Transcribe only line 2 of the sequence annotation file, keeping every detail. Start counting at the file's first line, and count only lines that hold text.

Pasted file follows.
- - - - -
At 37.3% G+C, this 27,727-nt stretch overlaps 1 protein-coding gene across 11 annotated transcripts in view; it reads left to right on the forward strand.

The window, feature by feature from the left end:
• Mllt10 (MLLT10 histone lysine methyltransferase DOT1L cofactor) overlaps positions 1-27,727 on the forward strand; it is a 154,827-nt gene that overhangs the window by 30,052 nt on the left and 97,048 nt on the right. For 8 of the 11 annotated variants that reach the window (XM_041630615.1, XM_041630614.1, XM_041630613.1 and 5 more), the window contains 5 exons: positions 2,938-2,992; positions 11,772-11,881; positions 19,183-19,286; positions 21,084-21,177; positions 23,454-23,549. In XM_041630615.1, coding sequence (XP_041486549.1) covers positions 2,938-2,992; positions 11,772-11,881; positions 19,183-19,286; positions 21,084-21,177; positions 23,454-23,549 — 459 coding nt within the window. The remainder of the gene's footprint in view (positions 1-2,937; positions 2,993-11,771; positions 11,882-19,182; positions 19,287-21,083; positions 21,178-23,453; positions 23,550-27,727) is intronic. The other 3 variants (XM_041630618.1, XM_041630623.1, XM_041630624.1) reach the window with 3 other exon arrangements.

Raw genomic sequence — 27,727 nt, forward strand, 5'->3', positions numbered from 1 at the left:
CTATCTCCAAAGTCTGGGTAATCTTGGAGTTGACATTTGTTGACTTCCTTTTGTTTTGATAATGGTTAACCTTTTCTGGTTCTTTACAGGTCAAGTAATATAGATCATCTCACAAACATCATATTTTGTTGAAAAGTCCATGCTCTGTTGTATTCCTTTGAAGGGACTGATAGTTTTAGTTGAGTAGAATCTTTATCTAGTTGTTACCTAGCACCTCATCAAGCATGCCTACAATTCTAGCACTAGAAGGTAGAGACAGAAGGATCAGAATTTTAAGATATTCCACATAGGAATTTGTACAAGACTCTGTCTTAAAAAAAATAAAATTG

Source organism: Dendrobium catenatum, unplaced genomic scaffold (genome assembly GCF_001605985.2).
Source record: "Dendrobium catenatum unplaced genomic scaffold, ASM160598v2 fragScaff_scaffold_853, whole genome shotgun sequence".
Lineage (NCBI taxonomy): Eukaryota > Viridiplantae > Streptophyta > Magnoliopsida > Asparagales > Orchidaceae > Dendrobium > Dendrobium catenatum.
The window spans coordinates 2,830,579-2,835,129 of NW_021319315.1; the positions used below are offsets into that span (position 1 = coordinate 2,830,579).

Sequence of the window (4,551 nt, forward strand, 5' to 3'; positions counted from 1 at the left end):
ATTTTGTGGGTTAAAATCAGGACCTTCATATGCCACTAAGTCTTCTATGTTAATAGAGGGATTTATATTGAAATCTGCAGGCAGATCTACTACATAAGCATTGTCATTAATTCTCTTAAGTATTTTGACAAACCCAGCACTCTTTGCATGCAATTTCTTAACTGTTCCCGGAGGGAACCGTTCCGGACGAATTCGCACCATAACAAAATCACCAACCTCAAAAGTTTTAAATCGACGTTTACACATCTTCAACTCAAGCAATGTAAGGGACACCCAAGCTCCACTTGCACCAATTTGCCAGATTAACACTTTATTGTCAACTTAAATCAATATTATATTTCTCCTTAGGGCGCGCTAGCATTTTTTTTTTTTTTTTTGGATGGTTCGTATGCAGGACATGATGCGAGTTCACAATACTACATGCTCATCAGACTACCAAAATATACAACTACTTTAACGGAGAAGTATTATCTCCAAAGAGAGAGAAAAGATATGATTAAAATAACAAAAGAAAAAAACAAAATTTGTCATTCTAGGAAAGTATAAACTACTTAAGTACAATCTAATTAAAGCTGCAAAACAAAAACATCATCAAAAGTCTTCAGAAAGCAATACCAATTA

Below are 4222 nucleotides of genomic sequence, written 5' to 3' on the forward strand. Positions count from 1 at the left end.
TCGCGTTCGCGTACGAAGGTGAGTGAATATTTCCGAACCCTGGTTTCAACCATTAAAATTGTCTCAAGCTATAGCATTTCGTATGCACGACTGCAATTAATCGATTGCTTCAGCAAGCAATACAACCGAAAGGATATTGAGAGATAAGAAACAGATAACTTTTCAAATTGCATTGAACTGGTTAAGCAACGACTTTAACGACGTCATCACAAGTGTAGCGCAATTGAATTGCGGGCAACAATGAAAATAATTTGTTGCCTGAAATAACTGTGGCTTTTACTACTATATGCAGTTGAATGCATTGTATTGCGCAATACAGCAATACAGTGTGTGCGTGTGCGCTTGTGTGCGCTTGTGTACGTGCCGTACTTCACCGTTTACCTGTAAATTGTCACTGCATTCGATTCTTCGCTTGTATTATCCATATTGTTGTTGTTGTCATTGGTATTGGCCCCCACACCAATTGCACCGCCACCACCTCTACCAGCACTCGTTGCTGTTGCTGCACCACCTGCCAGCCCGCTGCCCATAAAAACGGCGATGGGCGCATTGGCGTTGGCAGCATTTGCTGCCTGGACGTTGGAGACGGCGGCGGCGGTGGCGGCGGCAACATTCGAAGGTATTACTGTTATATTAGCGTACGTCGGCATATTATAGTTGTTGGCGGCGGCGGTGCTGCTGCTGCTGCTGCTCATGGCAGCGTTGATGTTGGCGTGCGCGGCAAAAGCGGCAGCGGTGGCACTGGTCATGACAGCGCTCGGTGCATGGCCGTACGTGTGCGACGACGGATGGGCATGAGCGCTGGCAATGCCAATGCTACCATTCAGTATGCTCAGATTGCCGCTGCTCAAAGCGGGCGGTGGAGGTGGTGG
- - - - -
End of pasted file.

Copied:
The window, feature by feature from the left end: